Mr. McLeod's business methods are characterized by directness and force. While he has good judgment and is reasonably diplomatic, these are not his chief characteristics, though he is ever ready to change the direction of his effort when he sees that he has made a mistake, or that his work would be more effective along another line. But it takes sound logic to convince him, and while he believes he is right nothing can swerve him from his path. Perhaps his rugged, dogged persistence comes, in part, from his Scotch ancestry, but his self-reliant, independent characteristics are largely the result of his life training. His varied career has rounded the sharp corners and made him the practical, forceful man of affairs he is today.
He has had wide experience in association work, his first efforts in this direction being with the retailers. Then he joined in the work of the Southern Lumber Manufacturers Association as a committeeman, a director and as president of the organization. When the National Lumber Manufacturers' Association was organized, geographical location had something to do with the choice of the presiding officer. Mr. McLeod was chosen president of the Association by a large majority, and he was unanimously reflected the following year in appreciation of his development work.
As a factor in yellow pine distribution and by his skillful business methods he attracted the attention of bankers, and he became vice president of the German Savings Institution, of St. Louis.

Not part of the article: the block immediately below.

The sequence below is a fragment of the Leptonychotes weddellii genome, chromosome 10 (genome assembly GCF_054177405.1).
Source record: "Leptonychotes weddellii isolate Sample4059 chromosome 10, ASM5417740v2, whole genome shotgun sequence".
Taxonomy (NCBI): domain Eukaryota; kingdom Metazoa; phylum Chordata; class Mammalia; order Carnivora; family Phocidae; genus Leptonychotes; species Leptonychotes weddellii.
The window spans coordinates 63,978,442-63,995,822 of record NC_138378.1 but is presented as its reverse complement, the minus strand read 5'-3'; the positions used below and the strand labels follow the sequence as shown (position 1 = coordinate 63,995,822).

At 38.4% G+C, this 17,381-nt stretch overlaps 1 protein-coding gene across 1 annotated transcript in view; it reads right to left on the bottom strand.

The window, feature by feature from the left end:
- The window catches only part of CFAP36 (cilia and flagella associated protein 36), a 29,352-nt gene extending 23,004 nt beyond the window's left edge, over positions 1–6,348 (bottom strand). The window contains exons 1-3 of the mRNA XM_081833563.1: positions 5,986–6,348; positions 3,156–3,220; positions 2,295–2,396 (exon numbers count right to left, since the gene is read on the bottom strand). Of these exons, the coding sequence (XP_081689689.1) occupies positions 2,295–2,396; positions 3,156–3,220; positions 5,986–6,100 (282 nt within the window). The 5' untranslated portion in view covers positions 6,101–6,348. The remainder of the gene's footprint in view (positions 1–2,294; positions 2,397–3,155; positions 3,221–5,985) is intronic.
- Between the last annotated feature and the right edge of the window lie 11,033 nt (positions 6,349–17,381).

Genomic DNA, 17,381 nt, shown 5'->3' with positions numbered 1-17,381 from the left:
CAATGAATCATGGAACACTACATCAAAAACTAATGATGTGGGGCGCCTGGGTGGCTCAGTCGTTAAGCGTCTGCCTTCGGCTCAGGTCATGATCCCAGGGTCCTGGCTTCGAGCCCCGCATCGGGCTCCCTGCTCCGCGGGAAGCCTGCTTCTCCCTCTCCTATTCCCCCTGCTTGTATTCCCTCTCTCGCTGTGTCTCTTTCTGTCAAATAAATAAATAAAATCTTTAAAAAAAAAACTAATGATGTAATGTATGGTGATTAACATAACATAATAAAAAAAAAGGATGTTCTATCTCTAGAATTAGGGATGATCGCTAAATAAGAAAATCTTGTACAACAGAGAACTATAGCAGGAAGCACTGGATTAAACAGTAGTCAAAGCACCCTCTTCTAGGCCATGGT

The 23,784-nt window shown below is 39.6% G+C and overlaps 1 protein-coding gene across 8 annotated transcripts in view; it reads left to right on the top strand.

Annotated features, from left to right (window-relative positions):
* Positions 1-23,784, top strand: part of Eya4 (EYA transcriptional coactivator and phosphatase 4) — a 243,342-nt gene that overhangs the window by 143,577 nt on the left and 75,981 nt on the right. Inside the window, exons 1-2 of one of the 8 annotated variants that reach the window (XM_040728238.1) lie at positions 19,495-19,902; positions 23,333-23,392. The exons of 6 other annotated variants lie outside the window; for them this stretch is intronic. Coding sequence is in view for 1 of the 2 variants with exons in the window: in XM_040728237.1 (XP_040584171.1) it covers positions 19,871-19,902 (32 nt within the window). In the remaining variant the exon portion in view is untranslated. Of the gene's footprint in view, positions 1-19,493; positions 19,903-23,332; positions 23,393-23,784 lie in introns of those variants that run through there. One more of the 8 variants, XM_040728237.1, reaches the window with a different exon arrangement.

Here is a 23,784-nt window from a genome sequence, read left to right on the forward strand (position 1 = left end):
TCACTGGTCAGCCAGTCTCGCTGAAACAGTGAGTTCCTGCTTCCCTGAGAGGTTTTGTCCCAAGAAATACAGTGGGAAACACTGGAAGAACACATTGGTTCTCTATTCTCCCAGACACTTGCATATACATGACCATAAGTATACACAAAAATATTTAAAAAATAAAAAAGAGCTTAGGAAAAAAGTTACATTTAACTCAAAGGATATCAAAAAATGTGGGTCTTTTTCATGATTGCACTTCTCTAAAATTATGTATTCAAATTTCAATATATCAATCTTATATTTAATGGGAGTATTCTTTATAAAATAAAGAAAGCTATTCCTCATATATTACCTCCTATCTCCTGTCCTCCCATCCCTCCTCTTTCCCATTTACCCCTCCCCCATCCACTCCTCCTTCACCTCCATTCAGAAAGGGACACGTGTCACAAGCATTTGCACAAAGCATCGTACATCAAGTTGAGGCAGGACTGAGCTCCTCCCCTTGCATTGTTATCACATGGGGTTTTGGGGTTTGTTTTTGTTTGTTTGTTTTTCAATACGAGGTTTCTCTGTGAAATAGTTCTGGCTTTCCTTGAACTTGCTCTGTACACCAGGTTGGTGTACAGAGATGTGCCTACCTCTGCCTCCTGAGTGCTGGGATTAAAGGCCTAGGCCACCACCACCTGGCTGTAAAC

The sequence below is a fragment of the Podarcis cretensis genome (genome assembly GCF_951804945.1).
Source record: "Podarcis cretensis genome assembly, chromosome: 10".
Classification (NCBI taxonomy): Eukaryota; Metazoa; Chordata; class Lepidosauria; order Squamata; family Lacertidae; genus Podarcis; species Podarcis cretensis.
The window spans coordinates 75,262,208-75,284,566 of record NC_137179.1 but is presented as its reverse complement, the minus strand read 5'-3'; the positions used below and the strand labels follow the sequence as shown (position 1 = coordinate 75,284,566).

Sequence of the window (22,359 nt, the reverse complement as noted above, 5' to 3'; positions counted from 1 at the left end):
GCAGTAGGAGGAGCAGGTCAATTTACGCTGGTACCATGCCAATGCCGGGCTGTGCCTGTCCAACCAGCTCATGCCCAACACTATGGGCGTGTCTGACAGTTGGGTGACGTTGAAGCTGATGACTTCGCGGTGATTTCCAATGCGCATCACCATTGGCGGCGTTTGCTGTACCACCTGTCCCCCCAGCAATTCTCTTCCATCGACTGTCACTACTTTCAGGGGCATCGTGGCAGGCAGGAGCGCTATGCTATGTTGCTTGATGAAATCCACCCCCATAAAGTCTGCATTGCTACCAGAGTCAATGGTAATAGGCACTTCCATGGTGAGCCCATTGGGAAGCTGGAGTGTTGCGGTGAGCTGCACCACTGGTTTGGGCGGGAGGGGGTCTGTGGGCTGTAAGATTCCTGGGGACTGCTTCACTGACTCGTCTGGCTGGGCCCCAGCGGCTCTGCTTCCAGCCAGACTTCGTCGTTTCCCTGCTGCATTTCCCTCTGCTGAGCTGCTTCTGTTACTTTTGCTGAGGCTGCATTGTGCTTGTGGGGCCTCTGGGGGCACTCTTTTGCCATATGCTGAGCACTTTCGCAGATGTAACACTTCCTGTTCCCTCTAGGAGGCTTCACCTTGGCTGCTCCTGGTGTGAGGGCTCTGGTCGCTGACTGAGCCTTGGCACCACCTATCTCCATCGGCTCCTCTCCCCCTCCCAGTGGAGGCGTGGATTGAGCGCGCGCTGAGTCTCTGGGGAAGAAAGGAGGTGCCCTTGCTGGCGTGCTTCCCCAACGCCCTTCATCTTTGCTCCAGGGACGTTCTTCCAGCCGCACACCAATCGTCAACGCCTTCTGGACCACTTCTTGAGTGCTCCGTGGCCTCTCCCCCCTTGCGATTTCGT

In 1903 Mr. McLeod organized the business men of St. Louis in advocating the nomination of Hon. Joseph W. Folk for governor of Missouri. Mr. McLeod, as chairman of the committee, conducted the campaign, for both the nomination and election, against the combined forces of the Republican party and the machine element of the Democratic party. Mr. Folk's nomination and election testify to the character of the campaign. Mr. McLeod was urged to continue in politics, but he has no political ambitions and upon Mr. Folk's election retired from active participation in the party councils.
Mr. McLeod married, in 1884, Miss Alice G. Albon, of Cobden, Illinois, who, with their two children, makes Mr. McLeod's home the most attractive spot on earth to him. The children are Eloise and Gertrude. Mr. McLeod is a charming entertainer of intimate friends, and the social side of his nature is distinct in its delightfulness. He is a lover of music and is somewhat of an expert amateur in photography. He is vice president of the Mercantile Club, of St. Louis, which embraces in its membership prominent men of the Mississippi Valley men who have made St. Louis the city it is today. Mr. McLeod rarely visits the club, except for lunch or business during the day, preferring the comforts of home to life at the club. He is a member of the Glen Echo Golf Club, St. Louis' leading country club; he is a golfer, a billiard player of ability and is fond of any pastime which requires skill and which his exhaustive business affairs allow him opportunity to follow.
Mr. McLeod has led a very active life and already has achieved that for which many men work all their lives. He bears a high reputation among his fellow lumbermen as a manager and as a successful marketer of lumber.